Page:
While the name Macaron and Macaroon are used interchangeably in some circles, both the names and the cookies are worlds apart, not only in ingredients but in technique and aesthetics. The continued confusion when it comes to these dainty treats is not only because of their similar moniker; but also owe to a linked past, stretching all the way back to the 8th century.
The History of the Macaron
The technique for creating macaron cookies seems to trace its origins back to Italy. In fact, the word Macaron or Macaroon comes from the Italian ammaccare, meaning “to crush” in reference to the crushed almond paste used as a central ingredient in the recipe. Traced back to the 8th century, almond macarons; were first created in an Italian monastery utilizing the bitter almonds known so well throughout the Italian peninsula. Culinary historians speculate that the technique was later brought to France when the Italian Catherine de Medici married king Henry II, bringing her chefs and their recipes with her. Upon their introduction, the sweet Italian maccheroni was directly translated into French as “macaron."
It wasn’t until the early 1900s when Pierre Desfontaines, grandson of the prominent patisserie owner, Laduree, sandwiched the two cookies together with a dollop of chocolate ganache, creating the iconic French macaron as we know it today. Sold at the bakery as the: macaron Parisian, this moment marked the formal divergence of the French macaron from its original Italian form.
Above: Almond macarons in pretty pastel colors.
It’s not a huge stretch to imagine that at some point, the creative chef might begin to experiment with the three simple ingredients that make up a macaron: sugar, egg whites, and almond flour. While coconut had been introduced to Europe in the 1500s, thanks to Vasco de Gama, it remained an exotic ingredient until the 1890s when a French transportation company began shredding and drying their coconut before shipping to prevent spoilage during their long voyage from Sri Lanka or Ceylon. In North America, the same practice of shipping dried and desiccated coconut was implemented. In this form, coconut was easily incorporated into recipes, including the traditional almond macaron. Coconut transformed the macaron, helping it bake up into a sturdier cookie with a much longer shelf-life. The coconut macaroon quickly became a popular alternative for the delicate original. Introduced to America in this form, it’s not surprising that until the last decade, most Americans were much more familiar with the coconut macaroon than the Parisian macaron.
Above: Coconut Macaroons, recognizable for their telltale pointy shape.
Telling Macarons from Macaroons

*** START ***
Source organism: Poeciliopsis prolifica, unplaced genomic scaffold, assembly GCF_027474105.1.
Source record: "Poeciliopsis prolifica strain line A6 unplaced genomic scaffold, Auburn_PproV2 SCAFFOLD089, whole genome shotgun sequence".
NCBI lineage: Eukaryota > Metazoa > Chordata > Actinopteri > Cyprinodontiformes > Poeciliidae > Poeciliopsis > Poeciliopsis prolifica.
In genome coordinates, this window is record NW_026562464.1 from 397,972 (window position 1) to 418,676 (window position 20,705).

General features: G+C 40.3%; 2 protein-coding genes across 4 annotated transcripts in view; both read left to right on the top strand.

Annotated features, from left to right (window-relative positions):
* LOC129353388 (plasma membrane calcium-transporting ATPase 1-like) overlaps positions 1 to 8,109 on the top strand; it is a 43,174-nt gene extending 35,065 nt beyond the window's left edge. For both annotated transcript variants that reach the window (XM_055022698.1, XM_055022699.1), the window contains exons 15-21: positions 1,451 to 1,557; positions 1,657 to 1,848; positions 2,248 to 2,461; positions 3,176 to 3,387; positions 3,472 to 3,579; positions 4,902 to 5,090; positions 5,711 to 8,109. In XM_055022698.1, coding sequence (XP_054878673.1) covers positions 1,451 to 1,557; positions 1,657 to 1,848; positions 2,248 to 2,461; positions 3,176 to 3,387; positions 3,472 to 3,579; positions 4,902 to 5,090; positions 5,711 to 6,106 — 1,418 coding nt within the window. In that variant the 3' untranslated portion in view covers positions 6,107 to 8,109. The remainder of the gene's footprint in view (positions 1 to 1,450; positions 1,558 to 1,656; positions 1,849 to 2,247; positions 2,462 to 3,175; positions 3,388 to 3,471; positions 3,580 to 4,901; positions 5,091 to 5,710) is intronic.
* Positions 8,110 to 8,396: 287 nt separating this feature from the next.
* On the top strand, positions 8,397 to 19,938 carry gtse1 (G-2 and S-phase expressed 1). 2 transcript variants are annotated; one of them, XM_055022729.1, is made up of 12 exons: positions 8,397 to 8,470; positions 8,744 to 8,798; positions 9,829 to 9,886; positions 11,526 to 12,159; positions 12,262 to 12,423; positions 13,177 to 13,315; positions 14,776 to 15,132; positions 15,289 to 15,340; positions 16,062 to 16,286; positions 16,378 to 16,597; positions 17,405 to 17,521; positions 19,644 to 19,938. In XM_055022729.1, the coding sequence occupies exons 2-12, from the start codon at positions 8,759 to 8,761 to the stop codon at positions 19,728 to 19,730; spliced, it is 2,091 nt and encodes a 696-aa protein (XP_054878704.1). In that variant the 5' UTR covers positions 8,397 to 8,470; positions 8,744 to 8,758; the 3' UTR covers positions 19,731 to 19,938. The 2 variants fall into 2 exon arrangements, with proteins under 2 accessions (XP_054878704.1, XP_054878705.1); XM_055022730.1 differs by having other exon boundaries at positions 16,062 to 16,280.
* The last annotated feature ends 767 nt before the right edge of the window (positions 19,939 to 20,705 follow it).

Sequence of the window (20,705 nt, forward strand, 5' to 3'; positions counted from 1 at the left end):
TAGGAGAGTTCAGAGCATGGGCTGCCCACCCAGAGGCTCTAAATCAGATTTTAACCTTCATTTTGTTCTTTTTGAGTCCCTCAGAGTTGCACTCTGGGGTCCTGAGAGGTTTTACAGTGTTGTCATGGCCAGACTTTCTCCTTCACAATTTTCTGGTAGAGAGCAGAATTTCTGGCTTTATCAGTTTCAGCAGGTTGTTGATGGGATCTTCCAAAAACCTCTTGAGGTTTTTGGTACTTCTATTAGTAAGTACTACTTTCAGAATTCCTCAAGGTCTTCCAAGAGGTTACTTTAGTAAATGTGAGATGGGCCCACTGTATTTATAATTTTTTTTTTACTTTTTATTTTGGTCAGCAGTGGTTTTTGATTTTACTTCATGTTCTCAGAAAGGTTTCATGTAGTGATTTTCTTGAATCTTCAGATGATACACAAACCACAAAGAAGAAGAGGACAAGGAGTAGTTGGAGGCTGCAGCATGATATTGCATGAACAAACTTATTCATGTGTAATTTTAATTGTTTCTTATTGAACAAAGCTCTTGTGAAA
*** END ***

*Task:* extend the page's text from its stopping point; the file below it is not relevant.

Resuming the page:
If history isn’t your thing, there are a few simple ways to tell your macaron from your macaroon. The cookies are different in their main ingredient. Macarons rely on almond flour for their crisp exterior and tender, chewy middle, while shredded coconut gives macaroons a dense and chewy texture. The cookies also look strikingly different. Macaron’s egg white and almond batter bakes up to form a cookie with a smooth surface, a quasi-hollow interior, and a pronounced ‘foot’. These airy meringues are then sandwiched together around a filling generally of buttercream, ganache, or fruit jam. Coconut macaroons are held together by sugar and egg whites and boast a shaggy exterior and a dense dreamy inside. Shaped into small mounds or pyramids, you’ll often find them drizzled or dipped in chocolate.
While French macarons provide no end of flavor and color variations, coconut macaroons generally don’t deviate from the traditional. Sometimes chocolate or coffee is incorporated into the batter to add color and flavor, or mix-ins like dried fruit or chunks of chocolate for a textural crunch. For two cookies that are composed of such similar ingredients, once baked, they become very different indeed!
Why Do People Still Confuse These Cookies?
It turns out that the big confusion over macarons and macaroons is mainly an American thing. In fact, the French know the coconut cookie by an entirely different name, rochers coco. Up until the last decade, the only macaroon referred to in the US was the coconut variety, but when the French macaron suddenly emerged into the forefront of the food world, questions began to arise with some bakers pronouncing it as the French would and others calling it by the same name as its coconutty cousin. Your best bet is to take a look for yourself since, after all, you’re now an expert.
Are Macarons Gluten Free?
Both extremely delicious macarons and macaroons short list of ingredients makes them enjoyable for almost everyone. So if you’re wondering: are macarons gluten free? The answer is yes! They are also vegetarian-friendly and depending on the company you buy them from, can also be refined-sugar free. For a tasty and somewhat healthy indulgence, look no further than these yummy cookies.
Where to Buy Macarons
If you’re living somewhere in rural America, chances are that when you search “macarons near me,” you won’t find very many if any, options. Outside specialty bakeshops and patisseries, Americans are still hard-pressed to find French macarons. Thanks to Gourmet Food Store, your search for where to buy macarons can finally end! We have an excellent assortment of authentic French Macarons in a variety of colors and flavors. With sizes ranging from small six-piece sets to 96 piece bulk boxes. Order through our website for exactly the amounts you need!